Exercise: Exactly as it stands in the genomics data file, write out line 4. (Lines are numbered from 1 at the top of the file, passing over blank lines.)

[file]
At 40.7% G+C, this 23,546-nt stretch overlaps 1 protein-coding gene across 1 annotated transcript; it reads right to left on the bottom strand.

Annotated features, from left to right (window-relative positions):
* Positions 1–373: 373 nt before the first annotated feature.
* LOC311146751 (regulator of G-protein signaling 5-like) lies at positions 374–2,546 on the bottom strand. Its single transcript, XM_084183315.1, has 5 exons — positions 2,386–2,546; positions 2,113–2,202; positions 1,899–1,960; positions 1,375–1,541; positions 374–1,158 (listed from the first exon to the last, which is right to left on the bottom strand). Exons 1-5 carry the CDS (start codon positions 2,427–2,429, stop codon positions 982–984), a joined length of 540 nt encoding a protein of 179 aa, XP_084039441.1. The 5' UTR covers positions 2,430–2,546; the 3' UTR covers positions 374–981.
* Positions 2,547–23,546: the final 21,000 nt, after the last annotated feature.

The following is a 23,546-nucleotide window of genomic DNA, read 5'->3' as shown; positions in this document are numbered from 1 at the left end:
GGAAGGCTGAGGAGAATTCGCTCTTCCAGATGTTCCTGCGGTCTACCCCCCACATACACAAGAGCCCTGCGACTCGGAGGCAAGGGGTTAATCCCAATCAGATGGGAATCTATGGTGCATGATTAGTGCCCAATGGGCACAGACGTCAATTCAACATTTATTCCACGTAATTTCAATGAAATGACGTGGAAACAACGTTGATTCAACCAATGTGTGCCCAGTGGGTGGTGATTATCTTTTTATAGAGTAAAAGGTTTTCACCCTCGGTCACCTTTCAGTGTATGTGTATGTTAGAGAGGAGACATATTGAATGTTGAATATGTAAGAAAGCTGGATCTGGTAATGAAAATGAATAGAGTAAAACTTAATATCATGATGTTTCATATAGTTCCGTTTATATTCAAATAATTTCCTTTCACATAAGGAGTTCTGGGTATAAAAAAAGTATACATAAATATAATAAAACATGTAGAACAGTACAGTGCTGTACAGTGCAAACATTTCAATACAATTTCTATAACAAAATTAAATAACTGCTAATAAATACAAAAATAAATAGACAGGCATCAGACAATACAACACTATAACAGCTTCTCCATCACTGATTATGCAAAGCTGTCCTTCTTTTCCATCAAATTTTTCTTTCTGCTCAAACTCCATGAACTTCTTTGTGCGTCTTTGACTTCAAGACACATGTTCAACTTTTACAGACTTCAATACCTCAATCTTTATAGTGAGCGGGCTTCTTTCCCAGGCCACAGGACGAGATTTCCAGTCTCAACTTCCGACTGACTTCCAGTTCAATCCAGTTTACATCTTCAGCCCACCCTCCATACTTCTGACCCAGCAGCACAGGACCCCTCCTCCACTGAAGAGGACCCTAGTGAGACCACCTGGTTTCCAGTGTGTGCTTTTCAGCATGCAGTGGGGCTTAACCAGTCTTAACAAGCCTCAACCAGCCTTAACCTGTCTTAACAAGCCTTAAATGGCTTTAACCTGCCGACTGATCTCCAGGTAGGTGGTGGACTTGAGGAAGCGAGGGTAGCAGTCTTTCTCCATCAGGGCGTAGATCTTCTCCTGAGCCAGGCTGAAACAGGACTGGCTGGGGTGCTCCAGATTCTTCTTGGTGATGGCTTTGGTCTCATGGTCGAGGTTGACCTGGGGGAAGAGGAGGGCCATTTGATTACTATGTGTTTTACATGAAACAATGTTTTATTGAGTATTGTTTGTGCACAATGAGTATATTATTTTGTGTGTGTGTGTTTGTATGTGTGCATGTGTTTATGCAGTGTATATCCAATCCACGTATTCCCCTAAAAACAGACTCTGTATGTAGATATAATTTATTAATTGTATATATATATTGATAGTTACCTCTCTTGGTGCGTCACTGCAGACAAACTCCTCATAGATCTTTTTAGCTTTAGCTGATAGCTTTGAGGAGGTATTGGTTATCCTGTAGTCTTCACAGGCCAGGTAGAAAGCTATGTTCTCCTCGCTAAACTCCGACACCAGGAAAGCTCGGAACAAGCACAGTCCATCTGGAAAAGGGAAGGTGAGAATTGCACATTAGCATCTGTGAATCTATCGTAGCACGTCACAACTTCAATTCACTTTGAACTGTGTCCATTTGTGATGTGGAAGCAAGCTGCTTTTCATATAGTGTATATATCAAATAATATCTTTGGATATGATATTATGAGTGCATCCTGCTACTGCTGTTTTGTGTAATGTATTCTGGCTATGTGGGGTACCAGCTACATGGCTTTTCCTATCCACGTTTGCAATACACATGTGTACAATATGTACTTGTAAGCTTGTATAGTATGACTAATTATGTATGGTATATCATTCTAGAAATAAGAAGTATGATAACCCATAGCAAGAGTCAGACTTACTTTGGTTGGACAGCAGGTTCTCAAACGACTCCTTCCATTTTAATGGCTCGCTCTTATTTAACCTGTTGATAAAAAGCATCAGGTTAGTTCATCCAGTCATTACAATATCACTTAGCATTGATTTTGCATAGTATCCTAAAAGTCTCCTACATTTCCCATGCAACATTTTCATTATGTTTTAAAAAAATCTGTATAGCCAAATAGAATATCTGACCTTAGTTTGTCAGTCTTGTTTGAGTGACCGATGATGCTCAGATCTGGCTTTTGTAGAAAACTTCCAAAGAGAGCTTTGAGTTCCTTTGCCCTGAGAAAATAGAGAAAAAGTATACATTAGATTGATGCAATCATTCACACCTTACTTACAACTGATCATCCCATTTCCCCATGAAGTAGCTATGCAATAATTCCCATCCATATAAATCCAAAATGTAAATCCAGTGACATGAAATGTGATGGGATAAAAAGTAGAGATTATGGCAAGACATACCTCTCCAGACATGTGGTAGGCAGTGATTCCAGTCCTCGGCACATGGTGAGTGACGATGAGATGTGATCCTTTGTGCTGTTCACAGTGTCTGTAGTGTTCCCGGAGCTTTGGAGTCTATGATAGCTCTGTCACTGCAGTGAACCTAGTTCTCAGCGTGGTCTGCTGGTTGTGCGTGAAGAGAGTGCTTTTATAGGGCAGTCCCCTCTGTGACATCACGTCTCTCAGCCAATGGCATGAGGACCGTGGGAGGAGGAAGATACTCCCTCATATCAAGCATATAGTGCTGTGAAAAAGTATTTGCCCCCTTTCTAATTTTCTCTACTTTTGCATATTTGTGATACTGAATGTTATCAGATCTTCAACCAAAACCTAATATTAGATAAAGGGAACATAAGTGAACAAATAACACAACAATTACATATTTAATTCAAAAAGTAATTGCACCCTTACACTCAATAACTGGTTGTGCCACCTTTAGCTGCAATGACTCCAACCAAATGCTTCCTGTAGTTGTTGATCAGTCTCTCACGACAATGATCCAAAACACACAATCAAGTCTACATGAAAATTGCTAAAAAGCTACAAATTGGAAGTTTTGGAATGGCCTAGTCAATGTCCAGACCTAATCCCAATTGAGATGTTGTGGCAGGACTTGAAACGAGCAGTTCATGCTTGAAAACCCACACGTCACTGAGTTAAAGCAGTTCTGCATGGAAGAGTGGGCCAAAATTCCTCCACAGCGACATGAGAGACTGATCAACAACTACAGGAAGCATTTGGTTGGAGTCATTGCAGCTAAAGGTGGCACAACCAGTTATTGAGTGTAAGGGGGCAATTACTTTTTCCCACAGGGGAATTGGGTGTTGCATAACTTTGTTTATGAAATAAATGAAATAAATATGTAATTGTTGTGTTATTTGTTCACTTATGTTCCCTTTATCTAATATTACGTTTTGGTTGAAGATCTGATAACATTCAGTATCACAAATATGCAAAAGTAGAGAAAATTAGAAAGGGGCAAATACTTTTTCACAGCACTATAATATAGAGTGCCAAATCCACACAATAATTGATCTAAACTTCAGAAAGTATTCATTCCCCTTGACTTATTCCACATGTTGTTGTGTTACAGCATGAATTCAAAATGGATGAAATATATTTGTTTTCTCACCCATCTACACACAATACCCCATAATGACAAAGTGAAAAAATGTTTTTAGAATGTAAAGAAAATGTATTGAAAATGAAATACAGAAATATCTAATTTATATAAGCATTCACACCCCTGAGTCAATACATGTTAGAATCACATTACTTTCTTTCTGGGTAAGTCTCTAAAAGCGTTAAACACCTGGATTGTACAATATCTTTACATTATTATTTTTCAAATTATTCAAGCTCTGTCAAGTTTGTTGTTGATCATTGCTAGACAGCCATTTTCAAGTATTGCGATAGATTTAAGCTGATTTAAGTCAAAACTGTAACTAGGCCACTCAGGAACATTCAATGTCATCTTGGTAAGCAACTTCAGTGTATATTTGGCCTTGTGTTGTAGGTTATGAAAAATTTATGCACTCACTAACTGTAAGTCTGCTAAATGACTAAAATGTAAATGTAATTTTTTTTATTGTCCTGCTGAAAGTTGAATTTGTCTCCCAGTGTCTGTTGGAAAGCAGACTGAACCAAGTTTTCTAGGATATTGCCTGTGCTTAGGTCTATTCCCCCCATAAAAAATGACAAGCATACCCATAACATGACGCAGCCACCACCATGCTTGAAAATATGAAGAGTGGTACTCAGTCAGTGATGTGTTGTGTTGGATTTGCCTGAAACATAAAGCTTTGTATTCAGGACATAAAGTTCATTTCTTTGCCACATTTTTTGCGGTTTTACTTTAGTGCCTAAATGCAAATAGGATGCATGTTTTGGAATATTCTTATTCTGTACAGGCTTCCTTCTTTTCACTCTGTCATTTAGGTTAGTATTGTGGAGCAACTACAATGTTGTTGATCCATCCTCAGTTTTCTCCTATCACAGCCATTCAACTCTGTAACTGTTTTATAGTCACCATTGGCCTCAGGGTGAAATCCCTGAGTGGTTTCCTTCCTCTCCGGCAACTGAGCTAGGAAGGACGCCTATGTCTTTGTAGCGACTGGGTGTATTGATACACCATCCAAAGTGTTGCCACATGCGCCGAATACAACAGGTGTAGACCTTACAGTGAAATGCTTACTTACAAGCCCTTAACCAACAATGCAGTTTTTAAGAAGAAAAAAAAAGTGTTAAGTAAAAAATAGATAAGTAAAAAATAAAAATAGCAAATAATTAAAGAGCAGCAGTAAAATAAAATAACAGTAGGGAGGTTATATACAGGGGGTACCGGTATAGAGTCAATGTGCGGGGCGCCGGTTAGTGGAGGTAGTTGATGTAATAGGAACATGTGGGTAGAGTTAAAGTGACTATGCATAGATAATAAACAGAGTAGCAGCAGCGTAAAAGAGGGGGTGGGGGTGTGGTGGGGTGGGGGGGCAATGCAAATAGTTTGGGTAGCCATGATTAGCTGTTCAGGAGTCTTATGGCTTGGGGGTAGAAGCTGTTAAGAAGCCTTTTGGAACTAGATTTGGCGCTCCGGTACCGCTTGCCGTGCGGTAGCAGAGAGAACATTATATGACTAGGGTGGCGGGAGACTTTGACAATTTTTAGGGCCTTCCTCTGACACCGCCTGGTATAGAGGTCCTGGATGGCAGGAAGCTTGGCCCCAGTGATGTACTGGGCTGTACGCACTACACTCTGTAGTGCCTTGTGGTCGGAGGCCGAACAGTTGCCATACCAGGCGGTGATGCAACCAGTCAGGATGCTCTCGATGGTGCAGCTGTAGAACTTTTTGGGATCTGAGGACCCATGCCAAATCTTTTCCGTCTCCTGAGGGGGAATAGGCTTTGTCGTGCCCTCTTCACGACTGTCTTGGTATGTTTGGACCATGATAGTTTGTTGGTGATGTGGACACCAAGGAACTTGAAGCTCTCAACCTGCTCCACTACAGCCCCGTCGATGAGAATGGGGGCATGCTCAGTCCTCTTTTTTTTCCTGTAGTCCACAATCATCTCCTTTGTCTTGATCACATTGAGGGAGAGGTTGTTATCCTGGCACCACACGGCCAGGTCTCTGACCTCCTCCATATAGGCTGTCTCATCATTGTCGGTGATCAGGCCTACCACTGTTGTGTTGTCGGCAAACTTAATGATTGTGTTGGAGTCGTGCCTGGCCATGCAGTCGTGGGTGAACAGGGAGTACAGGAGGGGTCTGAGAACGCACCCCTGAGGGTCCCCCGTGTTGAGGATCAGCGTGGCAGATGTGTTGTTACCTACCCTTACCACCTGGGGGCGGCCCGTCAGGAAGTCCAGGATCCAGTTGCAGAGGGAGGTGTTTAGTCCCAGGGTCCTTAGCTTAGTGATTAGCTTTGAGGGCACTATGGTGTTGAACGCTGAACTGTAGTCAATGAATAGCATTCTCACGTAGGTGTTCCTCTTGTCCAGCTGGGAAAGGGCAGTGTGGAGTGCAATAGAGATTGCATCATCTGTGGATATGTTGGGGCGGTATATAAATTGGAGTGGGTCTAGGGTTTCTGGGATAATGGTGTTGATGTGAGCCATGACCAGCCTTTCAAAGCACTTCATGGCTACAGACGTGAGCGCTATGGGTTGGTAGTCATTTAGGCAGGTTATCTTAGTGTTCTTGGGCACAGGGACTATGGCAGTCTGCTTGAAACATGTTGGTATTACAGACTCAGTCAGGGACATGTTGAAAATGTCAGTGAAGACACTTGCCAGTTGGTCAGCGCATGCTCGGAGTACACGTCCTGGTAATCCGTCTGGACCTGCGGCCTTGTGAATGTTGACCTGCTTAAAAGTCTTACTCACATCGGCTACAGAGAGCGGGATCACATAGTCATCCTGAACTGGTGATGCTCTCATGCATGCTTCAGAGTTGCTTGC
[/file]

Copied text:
* LOC311146751 (regulator of G-protein signaling 5-like) lies at positions 374–2,546 on the bottom strand. Its single transcript, XM_084183315.1, has 5 exons — positions 2,386–2,546; positions 2,113–2,202; positions 1,899–1,960; positions 1,375–1,541; positions 374–1,158 (listed from the first exon to the last, which is right to left on the bottom strand). Exons 1-5 carry the CDS (start codon positions 2,427–2,429, stop codon positions 982–984), a joined length of 540 nt encoding a protein of 179 aa, XP_084039441.1. The 5' UTR covers positions 2,430–2,546; the 3' UTR covers positions 374–981.